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We can keep them coming back year after year

It’s always a joy to see a whale, especially when it’s the first in a long time! Researchers have just spotted the first North Atlantic right whales of the season – somewhere between 4 and 7 of these magnificent creatures are swimming in Cape Cod Bay right now.

Among the group of whales seen off the coast of Provincetown, MA were two adult females: Aphrodite and Archipelago, who both gave birth to calves last season.

Aphrodite and a calf. Photo credit: NOAA Fisheries

Though only 356 right whales remain in the world, the rate at which their populations have been declining appears to be leveling off.

It’s through no small effort by researchers and conservationists alike that we can observe these whales, work to keep them safe from the many threats they face, and fight to increase their diminished numbers. With the cooperation of different stakeholders, we can take on their biggest dangers – vessel strikes, warming oceans, and fishing equipment entanglements.

All progress is good progress, but we’ve still got plenty of work ahead of us.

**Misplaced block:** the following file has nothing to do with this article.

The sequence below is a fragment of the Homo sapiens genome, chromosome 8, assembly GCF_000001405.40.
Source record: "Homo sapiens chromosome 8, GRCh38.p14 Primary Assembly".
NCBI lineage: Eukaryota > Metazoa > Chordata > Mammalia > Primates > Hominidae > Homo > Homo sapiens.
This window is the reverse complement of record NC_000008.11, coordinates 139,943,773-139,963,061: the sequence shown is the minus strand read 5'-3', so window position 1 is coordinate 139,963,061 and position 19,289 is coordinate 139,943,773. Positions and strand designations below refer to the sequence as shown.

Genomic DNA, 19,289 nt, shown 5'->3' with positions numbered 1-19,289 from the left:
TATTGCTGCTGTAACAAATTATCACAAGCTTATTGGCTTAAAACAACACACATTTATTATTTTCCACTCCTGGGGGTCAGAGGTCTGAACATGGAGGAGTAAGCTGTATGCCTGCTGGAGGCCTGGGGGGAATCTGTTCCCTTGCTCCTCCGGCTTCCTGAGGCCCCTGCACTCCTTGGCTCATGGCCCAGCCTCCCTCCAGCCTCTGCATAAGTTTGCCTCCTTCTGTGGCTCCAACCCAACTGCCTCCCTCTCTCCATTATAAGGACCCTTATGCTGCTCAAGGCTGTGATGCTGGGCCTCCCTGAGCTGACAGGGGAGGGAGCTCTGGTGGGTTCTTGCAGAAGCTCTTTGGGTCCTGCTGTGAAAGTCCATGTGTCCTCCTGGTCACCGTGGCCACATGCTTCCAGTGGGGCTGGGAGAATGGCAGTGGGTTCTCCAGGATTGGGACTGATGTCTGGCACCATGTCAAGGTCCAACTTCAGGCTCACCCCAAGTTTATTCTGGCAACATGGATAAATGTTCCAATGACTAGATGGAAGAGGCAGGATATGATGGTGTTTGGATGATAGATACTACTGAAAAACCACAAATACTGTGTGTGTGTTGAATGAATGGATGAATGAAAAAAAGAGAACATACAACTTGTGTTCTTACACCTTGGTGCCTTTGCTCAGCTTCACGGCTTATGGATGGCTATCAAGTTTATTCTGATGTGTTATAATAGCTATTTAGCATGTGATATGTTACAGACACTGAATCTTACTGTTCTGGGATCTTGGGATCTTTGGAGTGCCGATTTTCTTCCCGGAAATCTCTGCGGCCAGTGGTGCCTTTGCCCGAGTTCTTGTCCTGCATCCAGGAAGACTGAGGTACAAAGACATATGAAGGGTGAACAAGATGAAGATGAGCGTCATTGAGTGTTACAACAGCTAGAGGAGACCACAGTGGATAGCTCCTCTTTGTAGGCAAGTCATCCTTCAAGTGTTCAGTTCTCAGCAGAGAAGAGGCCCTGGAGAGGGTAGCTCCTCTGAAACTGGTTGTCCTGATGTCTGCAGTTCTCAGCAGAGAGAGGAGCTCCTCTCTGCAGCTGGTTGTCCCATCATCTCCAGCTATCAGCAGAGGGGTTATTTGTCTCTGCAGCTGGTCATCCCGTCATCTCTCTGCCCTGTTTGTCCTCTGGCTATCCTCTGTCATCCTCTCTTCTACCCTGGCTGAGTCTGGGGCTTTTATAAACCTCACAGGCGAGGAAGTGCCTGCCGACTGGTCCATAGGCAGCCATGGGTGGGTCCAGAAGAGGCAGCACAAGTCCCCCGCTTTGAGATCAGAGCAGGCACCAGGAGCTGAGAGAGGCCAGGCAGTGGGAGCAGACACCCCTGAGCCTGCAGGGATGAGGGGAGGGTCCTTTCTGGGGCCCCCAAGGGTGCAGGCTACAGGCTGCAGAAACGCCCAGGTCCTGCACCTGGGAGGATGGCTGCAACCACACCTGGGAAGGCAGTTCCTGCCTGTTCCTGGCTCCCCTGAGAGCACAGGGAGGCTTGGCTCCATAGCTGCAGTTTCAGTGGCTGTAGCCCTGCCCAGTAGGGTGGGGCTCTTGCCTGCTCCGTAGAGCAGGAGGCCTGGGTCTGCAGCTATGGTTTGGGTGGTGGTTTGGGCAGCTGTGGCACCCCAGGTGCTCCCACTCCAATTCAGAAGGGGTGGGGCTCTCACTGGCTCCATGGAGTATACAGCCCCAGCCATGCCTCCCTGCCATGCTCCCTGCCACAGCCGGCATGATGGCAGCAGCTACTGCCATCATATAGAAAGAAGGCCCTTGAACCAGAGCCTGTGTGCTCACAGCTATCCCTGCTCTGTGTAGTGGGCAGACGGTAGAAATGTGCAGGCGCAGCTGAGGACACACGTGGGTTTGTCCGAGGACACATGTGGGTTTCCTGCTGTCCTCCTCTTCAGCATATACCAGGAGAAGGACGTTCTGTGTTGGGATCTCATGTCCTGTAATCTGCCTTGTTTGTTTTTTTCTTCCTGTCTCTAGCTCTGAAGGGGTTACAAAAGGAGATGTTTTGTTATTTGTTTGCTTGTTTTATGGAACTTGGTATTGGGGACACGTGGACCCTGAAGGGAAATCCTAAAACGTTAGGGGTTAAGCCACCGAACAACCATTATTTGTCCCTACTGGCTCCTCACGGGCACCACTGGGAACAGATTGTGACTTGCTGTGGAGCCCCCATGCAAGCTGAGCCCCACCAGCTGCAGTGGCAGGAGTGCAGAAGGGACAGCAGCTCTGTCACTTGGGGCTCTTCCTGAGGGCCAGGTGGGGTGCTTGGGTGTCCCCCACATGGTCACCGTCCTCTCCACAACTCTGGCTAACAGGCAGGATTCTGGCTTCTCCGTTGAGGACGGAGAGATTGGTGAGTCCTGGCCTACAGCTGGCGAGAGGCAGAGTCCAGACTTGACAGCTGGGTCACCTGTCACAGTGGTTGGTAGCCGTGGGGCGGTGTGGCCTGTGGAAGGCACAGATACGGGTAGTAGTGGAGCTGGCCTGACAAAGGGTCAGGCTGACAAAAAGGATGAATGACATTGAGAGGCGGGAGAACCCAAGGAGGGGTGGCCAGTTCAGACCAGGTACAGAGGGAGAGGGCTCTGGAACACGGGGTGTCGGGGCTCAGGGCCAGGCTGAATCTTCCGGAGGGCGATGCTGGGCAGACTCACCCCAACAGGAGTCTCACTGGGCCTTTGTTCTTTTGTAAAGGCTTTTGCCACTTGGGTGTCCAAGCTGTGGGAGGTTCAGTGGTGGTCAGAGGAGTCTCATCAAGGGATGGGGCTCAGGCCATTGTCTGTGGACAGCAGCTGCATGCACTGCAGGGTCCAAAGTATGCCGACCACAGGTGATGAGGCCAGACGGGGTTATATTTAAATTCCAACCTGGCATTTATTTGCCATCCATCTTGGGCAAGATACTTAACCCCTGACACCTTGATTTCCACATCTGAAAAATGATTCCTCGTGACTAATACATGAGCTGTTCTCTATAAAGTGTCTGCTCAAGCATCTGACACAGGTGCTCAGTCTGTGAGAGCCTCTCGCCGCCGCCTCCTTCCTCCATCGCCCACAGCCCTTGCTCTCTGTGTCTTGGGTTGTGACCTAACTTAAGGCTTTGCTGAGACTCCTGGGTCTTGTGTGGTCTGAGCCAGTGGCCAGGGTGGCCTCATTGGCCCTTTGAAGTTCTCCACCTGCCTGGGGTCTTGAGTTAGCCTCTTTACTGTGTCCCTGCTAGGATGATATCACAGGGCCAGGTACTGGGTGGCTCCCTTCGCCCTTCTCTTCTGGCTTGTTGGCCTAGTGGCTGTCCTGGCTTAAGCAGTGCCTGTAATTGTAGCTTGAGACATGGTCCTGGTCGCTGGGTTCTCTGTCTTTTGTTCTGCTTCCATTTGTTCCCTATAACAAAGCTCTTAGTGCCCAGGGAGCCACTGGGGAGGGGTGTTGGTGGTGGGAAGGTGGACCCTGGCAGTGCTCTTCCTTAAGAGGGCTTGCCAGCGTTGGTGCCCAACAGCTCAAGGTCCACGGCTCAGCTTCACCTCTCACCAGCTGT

Archipelago and a calf. Photo credit: NOAA Fisheries

We’re pushing the NOAA to create the North Atlantic Right Whale National Marine Sanctuary in order to protect the very areas where Aphrodite and Archipelago were spotted. This way, we can continue to monitor the growth and stability of the right whale population and, hopefully, bring them back from the brink.

Thanks for joining in the fight,


Posted on February 12, 2024.

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Save the Right Whales

The North Atlantic right whale is a critically endangered whale. In the 1970s, with the first whale watches, there were estimated to be 350 right whales, and the population was growing. Then, in 2017, right whales took a turn for the worse. By 2020, the population had fallen to 338 right whales, with only 50-70 breeding females. We must now do more to protect and restore right whales.


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